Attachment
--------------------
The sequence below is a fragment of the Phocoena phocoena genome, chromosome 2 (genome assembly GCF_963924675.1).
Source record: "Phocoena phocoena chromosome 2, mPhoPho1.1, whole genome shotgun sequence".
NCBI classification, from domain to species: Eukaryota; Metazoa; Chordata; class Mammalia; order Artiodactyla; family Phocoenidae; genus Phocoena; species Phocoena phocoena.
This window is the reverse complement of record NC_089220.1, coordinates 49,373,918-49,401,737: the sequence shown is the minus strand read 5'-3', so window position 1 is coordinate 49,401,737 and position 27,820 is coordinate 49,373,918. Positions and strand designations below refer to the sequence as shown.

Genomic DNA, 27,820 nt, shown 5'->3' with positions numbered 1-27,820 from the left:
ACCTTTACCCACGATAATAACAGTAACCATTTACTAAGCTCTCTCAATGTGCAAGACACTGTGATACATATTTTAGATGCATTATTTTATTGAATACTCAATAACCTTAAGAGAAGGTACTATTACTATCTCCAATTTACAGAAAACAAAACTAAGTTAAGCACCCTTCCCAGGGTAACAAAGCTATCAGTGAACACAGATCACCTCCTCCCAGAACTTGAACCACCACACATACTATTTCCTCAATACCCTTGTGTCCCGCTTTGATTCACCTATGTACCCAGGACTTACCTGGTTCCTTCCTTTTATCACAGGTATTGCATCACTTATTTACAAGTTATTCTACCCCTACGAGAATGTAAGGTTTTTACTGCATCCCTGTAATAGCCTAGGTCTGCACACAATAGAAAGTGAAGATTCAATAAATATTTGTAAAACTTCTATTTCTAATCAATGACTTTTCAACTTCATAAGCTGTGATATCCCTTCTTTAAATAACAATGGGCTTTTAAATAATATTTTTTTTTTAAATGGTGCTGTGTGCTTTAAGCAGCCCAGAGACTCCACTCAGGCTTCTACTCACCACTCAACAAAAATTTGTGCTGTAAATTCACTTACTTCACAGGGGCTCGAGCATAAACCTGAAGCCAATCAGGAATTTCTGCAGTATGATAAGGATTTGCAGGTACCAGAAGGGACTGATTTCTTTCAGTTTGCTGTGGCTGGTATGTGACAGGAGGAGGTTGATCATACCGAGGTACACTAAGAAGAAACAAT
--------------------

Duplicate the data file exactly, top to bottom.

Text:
The sequence below is a fragment of the Phocoena phocoena genome, chromosome 2 (genome assembly GCF_963924675.1).
Source record: "Phocoena phocoena chromosome 2, mPhoPho1.1, whole genome shotgun sequence".
NCBI classification, from domain to species: Eukaryota; Metazoa; Chordata; class Mammalia; order Artiodactyla; family Phocoenidae; genus Phocoena; species Phocoena phocoena.
This window is the reverse complement of record NC_089220.1, coordinates 49,373,918-49,401,737: the sequence shown is the minus strand read 5'-3', so window position 1 is coordinate 49,401,737 and position 27,820 is coordinate 49,373,918. Positions and strand designations below refer to the sequence as shown.

Genomic DNA, 27,820 nt, shown 5'->3' with positions numbered 1-27,820 from the left:
ACCTTTACCCACGATAATAACAGTAACCATTTACTAAGCTCTCTCAATGTGCAAGACACTGTGATACATATTTTAGATGCATTATTTTATTGAATACTCAATAACCTTAAGAGAAGGTACTATTACTATCTCCAATTTACAGAAAACAAAACTAAGTTAAGCACCCTTCCCAGGGTAACAAAGCTATCAGTGAACACAGATCACCTCCTCCCAGAACTTGAACCACCACACATACTATTTCCTCAATACCCTTGTGTCCCGCTTTGATTCACCTATGTACCCAGGACTTACCTGGTTCCTTCCTTTTATCACAGGTATTGCATCACTTATTTACAAGTTATTCTACCCCTACGAGAATGTAAGGTTTTTACTGCATCCCTGTAATAGCCTAGGTCTGCACACAATAGAAAGTGAAGATTCAATAAATATTTGTAAAACTTCTATTTCTAATCAATGACTTTTCAACTTCATAAGCTGTGATATCCCTTCTTTAAATAACAATGGGCTTTTAAATAATATTTTTTTTTTAAATGGTGCTGTGTGCTTTAAGCAGCCCAGAGACTCCACTCAGGCTTCTACTCACCACTCAACAAAAATTTGTGCTGTAAATTCACTTACTTCACAGGGGCTCGAGCATAAACCTGAAGCCAATCAGGAATTTCTGCAGTATGATAAGGATTTGCAGGTACCAGAAGGGACTGATTTCTTTCAGTTTGCTGTGGCTGGTATGTGACAGGAGGAGGTTGATCATACCGAGGTACACTAAGAAGAAACAAT